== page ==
Q&A with Chaplain Steven Hokana

Hokana discusses Christ’s hope and help for those with PTSD.

Chaplain (Lt. Col.) Steven Hokana, assistant director of LCMS Ministry to the Armed Forces, is a clinically trained hospital chaplain with a specialty in Post-Traumatic Stress Disorder (PTSD). He has written many articles, served on panels, led pastoral conferences and worked in trauma mitigation with children and adults. However, his experience with trauma is not purely academic. He served 26 years as an active-duty U.S. Army chaplain and saw combat during Operations Desert Storm and Desert Shield. He also served for years at multiple Army medical centers. He recently took a few minutes to discuss Christ’s hope and help for those with PTSD.

What led to your interest in the topics of PTSD and trauma mitigation?

A: When I entered into an Army-supported Doctor of Ministry program around 2002, knowledge of PTSD was in its infancy. I sat down with an LCMS four-star general, and he told me, “Post-Traumatic Stress Disorder, that’s an area that you really need to look at.” With veterans in my family, I had found that they want to share. But they have a lack of trust, because there have been those few moments when they’ve tried to open up, and it just didn’t go well.

How do you recognize when you are facing PTSD?

A: Post-Traumatic Stress Disorder is a medical condition, a diagnosed behavioral health condition. The symptoms are re-experiencing the trauma, difficulty talking about the trauma, depression, detachment, avoidance.

Where should someone who is struggling with PTSD go for help? Can they talk to their pastor?

A: If someone feels sincerely that they have PTSD, they need to talk to a certified, qualified behavioral health provider. But pastors offer things that the behavioral health community cannot. Scripture is so absolutely important, with its reminders that in the midst of tumultuousness, God is still God. The Sacraments are absolutely important. Baptism reminds us of who we are, the Lord’s Supper that we belong to the whole Christian church on earth. The prayers and liturgy tie us to the church [of all ages]. And the Department of Veterans Affairs, the Centers for Disease Control and Prevention, they can’t do any of that.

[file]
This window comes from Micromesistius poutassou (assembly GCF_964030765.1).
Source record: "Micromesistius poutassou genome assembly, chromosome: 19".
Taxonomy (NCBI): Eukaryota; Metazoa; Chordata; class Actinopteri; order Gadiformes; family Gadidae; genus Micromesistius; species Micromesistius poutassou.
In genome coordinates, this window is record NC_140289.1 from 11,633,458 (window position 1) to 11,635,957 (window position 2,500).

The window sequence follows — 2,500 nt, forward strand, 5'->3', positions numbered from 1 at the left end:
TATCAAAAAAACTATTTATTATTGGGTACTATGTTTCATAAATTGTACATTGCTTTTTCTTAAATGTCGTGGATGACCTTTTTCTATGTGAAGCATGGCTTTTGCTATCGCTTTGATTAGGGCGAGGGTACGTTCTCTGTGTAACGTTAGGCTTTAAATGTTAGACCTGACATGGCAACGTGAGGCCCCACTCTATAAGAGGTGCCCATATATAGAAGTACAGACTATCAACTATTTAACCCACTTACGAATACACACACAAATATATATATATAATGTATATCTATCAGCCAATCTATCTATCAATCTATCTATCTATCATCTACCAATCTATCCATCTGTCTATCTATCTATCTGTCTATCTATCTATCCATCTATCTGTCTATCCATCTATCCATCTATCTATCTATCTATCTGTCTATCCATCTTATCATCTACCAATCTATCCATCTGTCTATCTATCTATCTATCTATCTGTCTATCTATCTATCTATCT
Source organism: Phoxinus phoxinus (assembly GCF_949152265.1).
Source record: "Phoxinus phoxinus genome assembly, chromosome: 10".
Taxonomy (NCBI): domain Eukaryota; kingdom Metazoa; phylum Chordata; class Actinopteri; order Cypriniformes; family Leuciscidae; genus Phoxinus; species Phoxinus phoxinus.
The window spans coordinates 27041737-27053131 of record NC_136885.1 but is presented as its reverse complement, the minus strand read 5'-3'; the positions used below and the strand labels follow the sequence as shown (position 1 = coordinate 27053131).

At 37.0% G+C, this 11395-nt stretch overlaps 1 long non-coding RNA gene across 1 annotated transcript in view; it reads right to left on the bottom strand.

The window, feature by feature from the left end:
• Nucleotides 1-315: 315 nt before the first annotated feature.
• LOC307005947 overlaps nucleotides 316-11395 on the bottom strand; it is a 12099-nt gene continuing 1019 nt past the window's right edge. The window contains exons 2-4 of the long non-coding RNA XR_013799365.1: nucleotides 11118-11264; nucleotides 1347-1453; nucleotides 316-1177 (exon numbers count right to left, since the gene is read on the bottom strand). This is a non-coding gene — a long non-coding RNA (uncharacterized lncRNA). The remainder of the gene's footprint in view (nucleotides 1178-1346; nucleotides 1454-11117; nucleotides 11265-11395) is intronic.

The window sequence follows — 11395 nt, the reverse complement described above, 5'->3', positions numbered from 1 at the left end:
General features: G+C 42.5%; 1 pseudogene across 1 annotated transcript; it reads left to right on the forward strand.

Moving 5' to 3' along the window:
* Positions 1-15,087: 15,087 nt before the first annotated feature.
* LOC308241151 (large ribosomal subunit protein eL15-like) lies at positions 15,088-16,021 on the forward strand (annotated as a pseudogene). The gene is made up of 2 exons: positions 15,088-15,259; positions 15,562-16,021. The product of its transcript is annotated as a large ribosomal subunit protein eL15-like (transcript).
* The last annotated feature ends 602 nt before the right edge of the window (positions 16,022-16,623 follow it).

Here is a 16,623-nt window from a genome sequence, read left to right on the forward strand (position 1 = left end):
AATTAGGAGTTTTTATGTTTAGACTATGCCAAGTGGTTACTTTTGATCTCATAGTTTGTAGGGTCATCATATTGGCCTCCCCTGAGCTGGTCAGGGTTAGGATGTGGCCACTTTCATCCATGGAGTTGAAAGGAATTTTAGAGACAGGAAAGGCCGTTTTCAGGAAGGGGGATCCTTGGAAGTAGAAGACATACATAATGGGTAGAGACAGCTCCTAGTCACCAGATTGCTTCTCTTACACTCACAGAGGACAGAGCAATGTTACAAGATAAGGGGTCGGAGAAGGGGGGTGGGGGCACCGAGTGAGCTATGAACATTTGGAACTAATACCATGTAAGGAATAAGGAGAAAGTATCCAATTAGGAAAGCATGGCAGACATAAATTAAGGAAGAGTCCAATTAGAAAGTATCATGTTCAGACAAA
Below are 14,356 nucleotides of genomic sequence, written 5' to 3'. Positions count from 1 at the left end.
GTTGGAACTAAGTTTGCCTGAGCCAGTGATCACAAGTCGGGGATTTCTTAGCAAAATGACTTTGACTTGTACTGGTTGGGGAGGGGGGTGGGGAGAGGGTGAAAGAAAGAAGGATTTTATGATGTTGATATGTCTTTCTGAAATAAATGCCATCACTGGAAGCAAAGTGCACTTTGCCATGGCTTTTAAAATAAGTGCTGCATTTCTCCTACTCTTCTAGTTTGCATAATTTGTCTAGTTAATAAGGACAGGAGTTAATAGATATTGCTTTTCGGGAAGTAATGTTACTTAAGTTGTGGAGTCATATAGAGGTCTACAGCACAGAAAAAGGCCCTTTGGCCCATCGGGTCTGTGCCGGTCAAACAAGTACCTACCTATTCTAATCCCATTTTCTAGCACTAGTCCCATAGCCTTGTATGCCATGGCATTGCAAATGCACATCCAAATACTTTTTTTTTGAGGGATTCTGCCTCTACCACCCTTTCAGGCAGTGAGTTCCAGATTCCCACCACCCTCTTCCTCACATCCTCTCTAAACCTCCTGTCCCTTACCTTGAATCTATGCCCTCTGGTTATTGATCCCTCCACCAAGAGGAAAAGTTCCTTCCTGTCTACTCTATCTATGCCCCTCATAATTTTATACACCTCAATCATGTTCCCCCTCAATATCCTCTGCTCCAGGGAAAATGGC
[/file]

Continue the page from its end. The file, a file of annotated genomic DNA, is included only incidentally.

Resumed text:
How might PTSD manifest itself in the midst of the COVID-19 pandemic?

A: The CDC has observed this pandemic exacerbating issues that people already have, such as depression. This is a time of isolation. There’s a price to pay for that.

How can people support those who are suffering during this time?

A: It’s important to build trust: If they want to talk to you, be available; if they aren’t able to talk, be understanding. If they start to get emotional, recognize that it’s not about you. They’re deeply hurt. Let them know that you love them, and that you’re there for them. Let them know that they’re loved because they are a child of God in Christ, even if they don’t feel it. And pray for these people. If you say you’re going to pray for them, do.

Anything else you’d like to add?

A: There can be growth and healing after trauma. God, in His grace and mercy, journeys with us. Yes, we’ve gone through terrible things. But it’s a great, wonderful, beautiful world, and God has sent us His Son, Jesus, to redeem us. You can come back from even the worst trauma.

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Stacey Egger 

Staff editor and writer for LCMS Communications.

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